Well I made it through the weekend without crying on the floor of any bathroom, and finished my addiction memoir to boot. It may or may not have been karma that I read the last 50 pages while nursing a severe hangover on my couch, but a mission accomplished is a mission accomplished.
There’s something I want to say before going into the book itself, which was as heartbreaking and poignant as I expected it to be. Because in order to really, I think, appreciate Beautiful Boy, you have to step back and put the family’s story in context. Not the context of addiction itself, though that too is important, but the context of being young, of being at an age where drugs aren’t hard to come by and more importantly, aren’t unusual to do.
See, in my opinion at least, there is a pervasive sentiment among teenagers and 20-somethings that the majority of drugs are basically okay. This isn’t, as adults like to believe, simply a product of drug use at some point in youth becoming “cool,” nor is preventing drug use simply a matter of eliminating or tampering peer pressure. Many teenagers do drugs for the same reason addicts do—because they want to get high. Marijuana, cocaine, ecstasy, mushrooms, acid—I could tell many of my friends that I had done any of the above without raising eyebrows. And I’m not saying there aren’t exceptions. Heroin, crack and meth (the latter is the focal point of Beautiful Boy) are the triumvirate of what I’d consider untouchables, but that’s three out of many. It stands to reason that cultural acceptance (however age-based) of the many is likely to make the few seem decidedly less unsafe.
It’s problematic, to say the least. I don’t know why, or when, drugs cease to become a real threat (which isn’t to say that people don’t develop addiction later in life). It may be a physical change; it may be a mental one; maybe it simply becomes unfathomable to call up a drug dealer past the age of 35. But what’s important is that between, say, ages 15 and 25, the ten years during which drugs seem most prevalent, they are also the least frowned-upon.
Which brings me to this book. I knew, as someone who has experienced the side effects of a loved one’s addiction, that Sheff’s writing would resonate with me. I expected to empathize with his situation, watching his son’s addiction. I expected to understand the worry, anger, disappointment and hopelessness. What I did not anticipate, and what became for me the most striking part of this memoir, was empathizing with the son, Nic. I did not expect to gain an understanding of how easily one might fall from recreational drug use into addiction.
It’s worth noting that Nic doesn’t try meth until about a third of the way into Beautiful Boy. Until then, his infractions as a pre-teen (he first tries pot at age 12) and teenager seem suspicious at best, but to be honest, fairly customary. He breaks curfew, tries liquor and smokes a joint. He’s surly to his father and lost in self-definition. He’s bitter over his parents’ divorce and frustrated by joint custody. He’s intelligent, interesting, unique, and like most teenagers I knew in high school, willing to try drugs.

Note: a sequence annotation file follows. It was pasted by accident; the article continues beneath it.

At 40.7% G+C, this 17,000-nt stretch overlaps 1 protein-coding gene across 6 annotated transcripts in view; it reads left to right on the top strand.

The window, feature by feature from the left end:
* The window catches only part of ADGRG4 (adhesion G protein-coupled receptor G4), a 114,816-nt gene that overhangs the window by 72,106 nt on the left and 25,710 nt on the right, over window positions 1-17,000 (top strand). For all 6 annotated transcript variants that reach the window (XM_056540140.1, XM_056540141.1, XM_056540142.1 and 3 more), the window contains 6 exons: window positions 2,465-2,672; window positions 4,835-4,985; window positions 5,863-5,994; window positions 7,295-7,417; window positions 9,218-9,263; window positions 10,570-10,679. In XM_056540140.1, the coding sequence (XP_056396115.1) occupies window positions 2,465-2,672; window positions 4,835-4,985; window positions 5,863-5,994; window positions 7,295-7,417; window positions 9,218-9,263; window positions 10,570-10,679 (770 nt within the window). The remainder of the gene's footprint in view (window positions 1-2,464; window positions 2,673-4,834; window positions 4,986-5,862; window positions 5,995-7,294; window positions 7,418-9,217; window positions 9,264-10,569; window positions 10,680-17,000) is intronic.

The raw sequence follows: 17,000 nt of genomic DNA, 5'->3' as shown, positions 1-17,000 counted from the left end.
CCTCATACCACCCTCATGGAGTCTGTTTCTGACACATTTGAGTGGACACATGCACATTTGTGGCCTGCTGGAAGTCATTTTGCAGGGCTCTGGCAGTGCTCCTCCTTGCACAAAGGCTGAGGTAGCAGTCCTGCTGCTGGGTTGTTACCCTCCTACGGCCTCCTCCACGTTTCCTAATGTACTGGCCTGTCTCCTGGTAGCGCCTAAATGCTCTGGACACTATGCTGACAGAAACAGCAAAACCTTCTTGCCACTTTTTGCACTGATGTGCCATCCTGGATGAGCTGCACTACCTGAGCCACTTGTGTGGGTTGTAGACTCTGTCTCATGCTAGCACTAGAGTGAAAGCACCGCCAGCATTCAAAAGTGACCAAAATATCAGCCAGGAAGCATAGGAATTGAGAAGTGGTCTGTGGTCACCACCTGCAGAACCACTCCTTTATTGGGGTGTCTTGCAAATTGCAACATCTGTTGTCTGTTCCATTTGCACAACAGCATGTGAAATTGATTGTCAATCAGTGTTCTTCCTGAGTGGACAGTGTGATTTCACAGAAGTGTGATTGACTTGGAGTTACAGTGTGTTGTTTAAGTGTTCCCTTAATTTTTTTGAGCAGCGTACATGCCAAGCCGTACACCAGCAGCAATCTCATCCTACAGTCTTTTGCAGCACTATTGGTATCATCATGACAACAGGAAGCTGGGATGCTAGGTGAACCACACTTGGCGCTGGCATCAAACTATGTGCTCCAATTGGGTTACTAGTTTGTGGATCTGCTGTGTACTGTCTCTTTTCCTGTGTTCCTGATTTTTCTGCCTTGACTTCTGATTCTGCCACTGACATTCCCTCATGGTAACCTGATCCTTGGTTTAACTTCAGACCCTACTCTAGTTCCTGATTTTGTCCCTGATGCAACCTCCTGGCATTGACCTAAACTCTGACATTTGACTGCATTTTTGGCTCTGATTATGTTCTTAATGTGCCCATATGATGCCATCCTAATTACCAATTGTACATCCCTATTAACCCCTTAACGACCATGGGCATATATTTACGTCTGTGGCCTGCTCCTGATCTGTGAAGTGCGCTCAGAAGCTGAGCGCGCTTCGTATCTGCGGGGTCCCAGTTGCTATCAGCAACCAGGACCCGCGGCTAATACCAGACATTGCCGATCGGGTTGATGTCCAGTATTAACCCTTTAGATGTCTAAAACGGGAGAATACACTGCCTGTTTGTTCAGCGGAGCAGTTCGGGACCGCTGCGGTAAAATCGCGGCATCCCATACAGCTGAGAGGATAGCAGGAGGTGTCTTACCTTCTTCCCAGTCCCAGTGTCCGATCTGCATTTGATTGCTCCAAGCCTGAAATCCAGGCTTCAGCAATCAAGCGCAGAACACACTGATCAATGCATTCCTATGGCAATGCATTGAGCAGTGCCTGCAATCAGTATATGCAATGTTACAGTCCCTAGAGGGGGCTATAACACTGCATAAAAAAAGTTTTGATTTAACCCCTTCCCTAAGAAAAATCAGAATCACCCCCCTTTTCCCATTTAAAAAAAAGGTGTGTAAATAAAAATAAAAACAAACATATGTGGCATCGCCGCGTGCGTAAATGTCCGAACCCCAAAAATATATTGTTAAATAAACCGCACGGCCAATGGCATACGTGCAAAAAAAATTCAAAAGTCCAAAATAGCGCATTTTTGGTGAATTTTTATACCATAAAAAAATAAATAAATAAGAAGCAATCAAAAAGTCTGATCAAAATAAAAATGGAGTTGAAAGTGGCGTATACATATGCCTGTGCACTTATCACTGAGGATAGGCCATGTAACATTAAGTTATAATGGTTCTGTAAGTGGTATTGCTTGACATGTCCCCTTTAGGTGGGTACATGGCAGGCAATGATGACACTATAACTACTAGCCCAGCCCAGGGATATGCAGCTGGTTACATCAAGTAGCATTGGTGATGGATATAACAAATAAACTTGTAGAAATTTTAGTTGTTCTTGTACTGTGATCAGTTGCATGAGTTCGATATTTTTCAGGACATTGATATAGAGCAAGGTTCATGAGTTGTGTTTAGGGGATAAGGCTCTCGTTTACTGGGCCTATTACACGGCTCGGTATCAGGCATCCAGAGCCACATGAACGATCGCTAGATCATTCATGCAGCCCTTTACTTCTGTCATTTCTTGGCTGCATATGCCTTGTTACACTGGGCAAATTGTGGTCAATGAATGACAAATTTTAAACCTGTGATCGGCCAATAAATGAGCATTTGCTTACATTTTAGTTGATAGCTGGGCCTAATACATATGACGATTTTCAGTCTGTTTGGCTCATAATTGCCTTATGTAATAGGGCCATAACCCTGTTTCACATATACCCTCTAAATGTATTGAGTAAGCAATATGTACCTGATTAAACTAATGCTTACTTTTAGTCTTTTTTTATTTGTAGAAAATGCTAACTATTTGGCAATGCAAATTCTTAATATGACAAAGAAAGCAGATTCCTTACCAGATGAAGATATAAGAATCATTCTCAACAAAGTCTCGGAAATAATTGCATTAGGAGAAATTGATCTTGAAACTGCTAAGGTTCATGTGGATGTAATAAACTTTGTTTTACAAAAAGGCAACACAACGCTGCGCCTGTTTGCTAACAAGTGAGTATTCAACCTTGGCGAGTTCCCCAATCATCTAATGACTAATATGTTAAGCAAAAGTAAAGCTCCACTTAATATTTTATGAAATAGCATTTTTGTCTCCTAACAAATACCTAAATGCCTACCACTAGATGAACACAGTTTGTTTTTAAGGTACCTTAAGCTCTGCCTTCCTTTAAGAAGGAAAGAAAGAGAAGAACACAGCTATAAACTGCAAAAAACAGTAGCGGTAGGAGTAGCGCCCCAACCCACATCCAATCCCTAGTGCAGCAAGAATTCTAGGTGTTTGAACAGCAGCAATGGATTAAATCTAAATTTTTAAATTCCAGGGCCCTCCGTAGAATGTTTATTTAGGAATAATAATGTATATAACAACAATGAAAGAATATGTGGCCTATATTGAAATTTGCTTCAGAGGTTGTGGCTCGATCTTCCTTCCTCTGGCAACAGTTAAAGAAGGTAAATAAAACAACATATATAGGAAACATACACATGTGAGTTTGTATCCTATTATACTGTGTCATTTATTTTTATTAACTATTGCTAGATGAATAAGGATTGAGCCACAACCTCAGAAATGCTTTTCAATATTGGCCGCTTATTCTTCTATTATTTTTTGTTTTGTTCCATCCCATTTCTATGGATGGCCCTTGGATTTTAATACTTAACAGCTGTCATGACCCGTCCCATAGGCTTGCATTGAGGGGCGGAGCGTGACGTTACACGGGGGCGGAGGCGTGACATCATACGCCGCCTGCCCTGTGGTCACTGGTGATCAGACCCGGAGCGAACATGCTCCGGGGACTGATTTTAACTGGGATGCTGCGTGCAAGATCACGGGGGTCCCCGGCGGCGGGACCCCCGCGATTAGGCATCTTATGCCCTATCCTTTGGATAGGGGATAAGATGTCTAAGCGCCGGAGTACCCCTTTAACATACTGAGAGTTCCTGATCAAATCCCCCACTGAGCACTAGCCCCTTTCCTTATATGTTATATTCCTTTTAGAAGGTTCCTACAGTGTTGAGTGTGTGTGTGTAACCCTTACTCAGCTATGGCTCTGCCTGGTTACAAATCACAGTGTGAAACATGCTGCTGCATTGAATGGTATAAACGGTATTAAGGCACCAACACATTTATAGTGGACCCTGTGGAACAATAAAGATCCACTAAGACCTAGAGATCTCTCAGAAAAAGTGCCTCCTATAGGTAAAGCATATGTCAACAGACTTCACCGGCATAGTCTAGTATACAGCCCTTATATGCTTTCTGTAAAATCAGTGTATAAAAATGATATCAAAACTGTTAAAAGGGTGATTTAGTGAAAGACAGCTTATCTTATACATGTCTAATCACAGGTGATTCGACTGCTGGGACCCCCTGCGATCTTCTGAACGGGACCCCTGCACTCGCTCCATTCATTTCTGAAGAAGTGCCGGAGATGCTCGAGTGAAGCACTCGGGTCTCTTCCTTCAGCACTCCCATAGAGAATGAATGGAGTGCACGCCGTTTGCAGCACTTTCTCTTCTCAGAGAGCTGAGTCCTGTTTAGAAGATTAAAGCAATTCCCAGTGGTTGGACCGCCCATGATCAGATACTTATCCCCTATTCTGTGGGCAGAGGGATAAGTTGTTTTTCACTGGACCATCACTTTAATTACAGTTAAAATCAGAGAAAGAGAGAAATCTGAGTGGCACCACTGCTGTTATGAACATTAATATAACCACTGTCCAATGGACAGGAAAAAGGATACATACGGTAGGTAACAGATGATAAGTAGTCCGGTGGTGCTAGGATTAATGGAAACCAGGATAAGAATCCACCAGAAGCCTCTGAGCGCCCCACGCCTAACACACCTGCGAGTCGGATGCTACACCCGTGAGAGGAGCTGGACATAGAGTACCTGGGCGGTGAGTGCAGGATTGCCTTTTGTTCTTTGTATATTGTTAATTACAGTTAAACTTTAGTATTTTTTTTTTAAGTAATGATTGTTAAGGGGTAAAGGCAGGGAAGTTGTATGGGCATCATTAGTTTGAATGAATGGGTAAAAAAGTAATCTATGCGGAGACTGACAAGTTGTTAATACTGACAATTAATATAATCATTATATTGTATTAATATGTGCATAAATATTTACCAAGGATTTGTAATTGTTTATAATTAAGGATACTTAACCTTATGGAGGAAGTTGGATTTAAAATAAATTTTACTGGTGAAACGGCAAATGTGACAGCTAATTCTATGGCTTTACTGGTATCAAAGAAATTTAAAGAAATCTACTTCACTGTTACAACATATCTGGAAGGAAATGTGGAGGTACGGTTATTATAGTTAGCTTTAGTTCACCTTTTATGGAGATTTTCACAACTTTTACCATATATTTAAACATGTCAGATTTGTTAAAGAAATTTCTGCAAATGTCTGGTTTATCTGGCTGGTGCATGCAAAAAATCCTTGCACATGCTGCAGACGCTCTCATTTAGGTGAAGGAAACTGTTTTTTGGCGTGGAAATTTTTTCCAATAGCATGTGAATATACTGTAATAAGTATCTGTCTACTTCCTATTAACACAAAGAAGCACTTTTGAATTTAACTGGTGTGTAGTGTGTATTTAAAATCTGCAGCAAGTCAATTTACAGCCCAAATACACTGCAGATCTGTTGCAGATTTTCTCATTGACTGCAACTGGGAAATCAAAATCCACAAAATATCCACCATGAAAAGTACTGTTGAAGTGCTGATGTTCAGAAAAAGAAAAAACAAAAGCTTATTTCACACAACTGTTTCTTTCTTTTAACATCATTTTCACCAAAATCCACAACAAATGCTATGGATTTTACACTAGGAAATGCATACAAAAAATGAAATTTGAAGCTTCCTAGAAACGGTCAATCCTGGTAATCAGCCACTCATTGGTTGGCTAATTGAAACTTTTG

Indeed, for the first 100 pages of Beautiful Boy, even though I knew where Nic’s dabbling in substance-based rebellion would lead, I found myself siding with him. Most teenagers really do try pot, or drink. By senior year of high school, I was at parties with drugs and alcohol every weekend. I’m not saying Sheff should have ignored his son’s infractions, any more than my parents ignored mine, but I am saying that until the words “I did meth” come out of Nic’s mouth, few of his actions seem particularly abnormal.
That, essentially, is what most upset me up about this book—Nic’s descent from “typical” drug use into addiction is swift, awful and, in its way, unpredictable. Although Beautiful Boy does, without question, an astronomically great job of highlighting how it feels to be on the outside, to watch someone you love fall from grace and lose control, it also does a wonderful job of lessening the unconscious gap we put between ourselves and those suffering from addiction. It highlights how easy it must be to try a drug once, and again, and then find you’re hooked on its effects. And it emphasizes something we all know in the historical sense—after all, how many great writers, musicians and artists abused drugs?—but seem to forget when it comes to 2010: Really amazing people can become addicts.
I know I haven’t done a lot to sell this book as an uplifting read, because it’s not. Addiction has affected almost everyone I know, either directly or indirectly. It’s something that has in many ways shaped who I am. But when addiction touches your life, it’s generally private, and when it touches the life of a celebrity, it’s so public as to become impersonal. Far less frequently do we get to glimpse the in-between—the average people who deal with this shit every day. Beautiful Boy manages that, and more. I found it eye-opening without being sensational and inspirational without sugar-coating the truth. A great read, so long as you have a box of tissues.
TITLE: Beautiful Boy
AUTHOR: David Sheff
PAGES: 331 (in paperback)
ALSO WROTE: Game Over, China Dawn
SORTA LIKE: The Night of the Gun meets The Glass Castle
FIRST LINE: “‘Howdy Pop, God, I miss you guys so much.'”
(PS: It’s worth noting that Nic himself has written a book, which I remember coming out to critical acclaim not too long ago. It’s called Tweak, and documents many of the same experiences and periods that Beautiful Boy does, but from the other side. I have yet to pick it up, but have no doubt it is an equally inspiring read.)